6 Online Training Stressors and Tips To Get Employees in the Right State of Mind
Stress is a necessary part of life. It keeps us on our toes so that we can make split-second decisions. But it’s only effective in small doses. What are the most common online training stressors that prevent knowledge transfer in online training?
6 Common Online Training Stressors
Everyone has experienced stressful situations that left us feeling frazzled and overwhelmed. When our bodies and minds went into survival mode to keep our faculties intact and rise to the challenge. The trouble is that stress only allows for responses. We can’t receive information because we’re too busy worrying and working toward a resolution. As a result, your employees need to be in the right state of mind when they login to the LMS. A certain degree of pressure keeps them alert and ready to absorb the takeaways. But these significant online training stressors will only stand in the way.
Employees already have a lot on their minds. The last thing they need is a barrage of information that overloads their senses. There’s only so much their minds can take before ideas start to spill over. Which is a source of stress on its own. Given that trainees are afraid they won’t absorb the information and might fail the course. Employee training should offer bite-size bits of information they can assimilate at their own pace. You can also start with the basics and work your way (AKA scaffolding) to ease them into the topic and prevent cognitive overload. Lastly, sum up the key concepts so they know what to expect and can create a plan of action. For example, they’ll tackle the first module today and the next tomorrow when their minds are refreshed.
2. Work-Related Distractions
Online training stressors also stem from the job, itself. Employees can’t just flip a switch and forget about their work duties. Distractions and heavy workloads impact their employee training experience. For instance, they’re stressed about a customer service issue or an upcoming deadline. The solution is to prime them for online training beforehand. Allow them to pick and choose activities that focus on current challenges. You should also encourage them to disconnect from personal social media pages and other online platforms that serve as distractions. If your curriculum involves social learning, set guidelines to keep them on track and avoid detours.
Trainees can’t log into the employee training LMS or they’re unable to access relevant resources. These are just some of the online training stressors employees must contend with. For this reason, it’s crucial to remove these tech obstacles and ensure that your platform is easy to navigate. Index content so trainees can quickly find what they’re looking for. Launch a micro-learning library for a quick moment of need support. Give them tutorials and demos on how to access the tool, then troubleshooting guides for LMS emergencies. For instance, how to deal with authentication errors or where to find JIT training resources for their department/role.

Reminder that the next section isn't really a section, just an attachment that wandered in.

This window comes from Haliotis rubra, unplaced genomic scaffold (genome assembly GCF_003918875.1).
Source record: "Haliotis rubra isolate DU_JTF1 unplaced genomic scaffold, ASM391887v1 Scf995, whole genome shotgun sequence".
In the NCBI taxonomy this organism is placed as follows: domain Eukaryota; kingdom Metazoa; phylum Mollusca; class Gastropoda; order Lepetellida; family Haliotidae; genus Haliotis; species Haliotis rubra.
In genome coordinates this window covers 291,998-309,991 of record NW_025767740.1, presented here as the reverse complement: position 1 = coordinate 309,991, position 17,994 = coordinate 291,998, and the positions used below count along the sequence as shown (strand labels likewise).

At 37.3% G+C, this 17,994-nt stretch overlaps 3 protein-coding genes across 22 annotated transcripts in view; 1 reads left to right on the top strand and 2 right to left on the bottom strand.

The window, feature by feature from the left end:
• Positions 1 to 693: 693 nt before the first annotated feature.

Employees don’t know what’s expected of them or what the course entails. Which usually causes some degree of apprehension. Especially for new hires who are already unsure about their roles and responsibilities. Thus, every resource/activity should connect to an objective or outcome. Tell employees exactly what’s in store and how they’re expected to participate. What knowledge should they gain from the experience and how will their comprehension be tested? What must they be able to do by the end of the course and which performance behaviors are involved? Trainees won’t be as stressed if they know where they’re heading, why, and how their progress is monitored.
You think that leaving employees to their own devices is a form of empowerment. That they’ll be able to complete courses on their own and gain more self-assurance in the process. The truth is that every employee needs support at some point. Even if it’s something as simple as looking at an FAQ or visiting an online forum. Lack of support is one of the most crippling online training stressors because employees don’t have anything to fall back on. Start a peer coaching program. Launch a social media group where they can go for tips and feedback. Host live events where they can ask questions and meet with instructors remotely. You can even ask experienced employees to help co-workers via live chats or mentoring groups.
Employees are unable to track their own training or personal performance. This lack of oversight is a significant source of online training stress because it robs them of their power. They’re blindly following instructions and taking the mandatory training instead of paving their own path. This is why it’s crucial to not only hold employees accountable but provide them with built-in feedback. Invite them to view their LMS reports to identify strengths and areas for improvement. Incorporate progress bars or maps that enable trainees to monitor their development. You should also give them personalized recommendations after each activity/module. For instance, links to tutorials or demos based on their simulation performance. Employees are less likely to feel stressed if they’re in control of L&D but still have access to support resources.
Employees should be able to get the information they need when they need it the most. Eliminate these online training stressors so that trainees can upskill with ease and bridge knowledge gaps. Get them in the right state of mind with summaries so they know what to expect. As well as support tools that make them feel secure and worry-free in the online training environment. Lastly, clarify expectations in advance so there are no unwanted surprises and allow them to track their own progress.